The government rejected a public inquiry yesterday into offshore helicopter safety following five petrochemicals industry crashes in the North Sea since 2009.
Commons transport committee members recommended a "full and independent" inquiry this year after four people died in a Super Puma crash near Sumburgh airport in Shetland in August 2013.
A July committee report said that a recent review into offshore helicopter safety by the Civil Aviation Authority (CAA) had not looked at the impact of commercial pressure on helicopter safety.
Ministers accepted helicopter operators' claims that commercial pressure did not affect safety, despite fears raised by the British Airline Pilots Association, and the government has now said it "does not support" the call for a public inquiry.
Its response said: "It is true that competition for contracts, particularly where contracts are offered at short notice or awarded at a lower price, may impact on the ability of the operator to recruit and train for a new commitment but there is no evidence to suggest this is the case."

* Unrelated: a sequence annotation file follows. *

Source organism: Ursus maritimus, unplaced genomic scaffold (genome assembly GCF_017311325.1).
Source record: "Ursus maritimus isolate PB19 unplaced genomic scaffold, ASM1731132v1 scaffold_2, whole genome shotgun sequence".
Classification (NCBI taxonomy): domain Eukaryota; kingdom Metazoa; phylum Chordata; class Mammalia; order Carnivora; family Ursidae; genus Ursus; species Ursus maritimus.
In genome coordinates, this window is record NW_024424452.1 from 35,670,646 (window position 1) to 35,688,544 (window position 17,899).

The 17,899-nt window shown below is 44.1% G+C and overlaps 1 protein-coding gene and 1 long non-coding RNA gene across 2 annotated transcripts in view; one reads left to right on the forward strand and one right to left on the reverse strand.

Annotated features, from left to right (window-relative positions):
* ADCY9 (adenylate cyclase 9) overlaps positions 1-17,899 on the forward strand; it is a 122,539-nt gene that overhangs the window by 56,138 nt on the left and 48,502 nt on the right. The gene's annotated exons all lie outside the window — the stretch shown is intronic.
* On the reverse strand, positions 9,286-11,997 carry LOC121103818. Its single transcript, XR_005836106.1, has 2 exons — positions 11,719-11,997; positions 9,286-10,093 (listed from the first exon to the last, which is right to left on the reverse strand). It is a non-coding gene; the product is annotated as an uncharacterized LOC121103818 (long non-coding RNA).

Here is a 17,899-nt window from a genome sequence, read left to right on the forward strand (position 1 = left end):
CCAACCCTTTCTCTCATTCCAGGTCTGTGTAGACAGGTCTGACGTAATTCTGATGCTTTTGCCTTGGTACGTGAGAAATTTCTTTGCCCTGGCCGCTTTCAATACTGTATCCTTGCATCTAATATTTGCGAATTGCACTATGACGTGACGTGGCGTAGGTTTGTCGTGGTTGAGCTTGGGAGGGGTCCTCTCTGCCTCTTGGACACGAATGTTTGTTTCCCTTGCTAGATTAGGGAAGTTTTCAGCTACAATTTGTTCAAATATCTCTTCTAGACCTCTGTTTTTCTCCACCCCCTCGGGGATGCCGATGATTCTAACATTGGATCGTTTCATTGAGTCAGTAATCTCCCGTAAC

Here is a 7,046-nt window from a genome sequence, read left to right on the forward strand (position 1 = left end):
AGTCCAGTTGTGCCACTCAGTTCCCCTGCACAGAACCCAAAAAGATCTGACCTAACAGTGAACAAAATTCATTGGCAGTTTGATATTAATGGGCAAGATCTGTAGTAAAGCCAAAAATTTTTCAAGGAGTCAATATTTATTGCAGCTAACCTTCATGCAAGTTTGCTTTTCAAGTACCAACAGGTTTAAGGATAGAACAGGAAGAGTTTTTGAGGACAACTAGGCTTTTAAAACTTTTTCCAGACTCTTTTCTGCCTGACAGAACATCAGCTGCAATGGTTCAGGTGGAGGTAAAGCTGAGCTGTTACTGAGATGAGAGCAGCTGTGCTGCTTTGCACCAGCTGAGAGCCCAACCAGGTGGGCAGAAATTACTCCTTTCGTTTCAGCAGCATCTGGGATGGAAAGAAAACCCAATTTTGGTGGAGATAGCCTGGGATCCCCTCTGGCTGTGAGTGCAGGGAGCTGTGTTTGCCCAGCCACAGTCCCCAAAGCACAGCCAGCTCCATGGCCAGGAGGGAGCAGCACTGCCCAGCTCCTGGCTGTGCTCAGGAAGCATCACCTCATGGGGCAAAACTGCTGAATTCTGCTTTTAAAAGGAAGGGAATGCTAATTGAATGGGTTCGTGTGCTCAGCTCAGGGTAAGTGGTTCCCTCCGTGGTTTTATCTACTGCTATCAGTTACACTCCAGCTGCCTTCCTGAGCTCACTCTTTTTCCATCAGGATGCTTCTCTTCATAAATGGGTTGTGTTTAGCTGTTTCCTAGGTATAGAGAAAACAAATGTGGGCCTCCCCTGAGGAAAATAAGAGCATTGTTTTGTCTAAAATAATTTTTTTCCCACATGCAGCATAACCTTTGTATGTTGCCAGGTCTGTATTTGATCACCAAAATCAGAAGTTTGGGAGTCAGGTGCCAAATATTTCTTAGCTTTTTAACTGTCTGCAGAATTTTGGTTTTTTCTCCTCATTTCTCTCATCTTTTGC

But transport committee chairwoman Louise Ellman said: "I am deeply disappointed that ministers have rejected our recommendation they should hold an independent inquiry to investigate offshore helicopter safety.
"This is a regrettable decision for the loved ones and relatives of people killed in offshore helicopter accidents.
"It sends the wrong signal to people who continue to work in the offshore industry."
Offshore union RMT general secretary Mick Cash said: "RMT is appalled that the government have point blank refused to hold the full independent and public inquiry into helicopter safety that has been an absolute core demand from the workforce that we represent.
"An inquiry would have gone some way toward dispelling existing concerns which continue to undermine workforce confidence.
"The failure to agree to a public inquiry leads to the obvious question, 'just what have you got to hide?'"
He said RMT would continue campaigning for a public inquiry.
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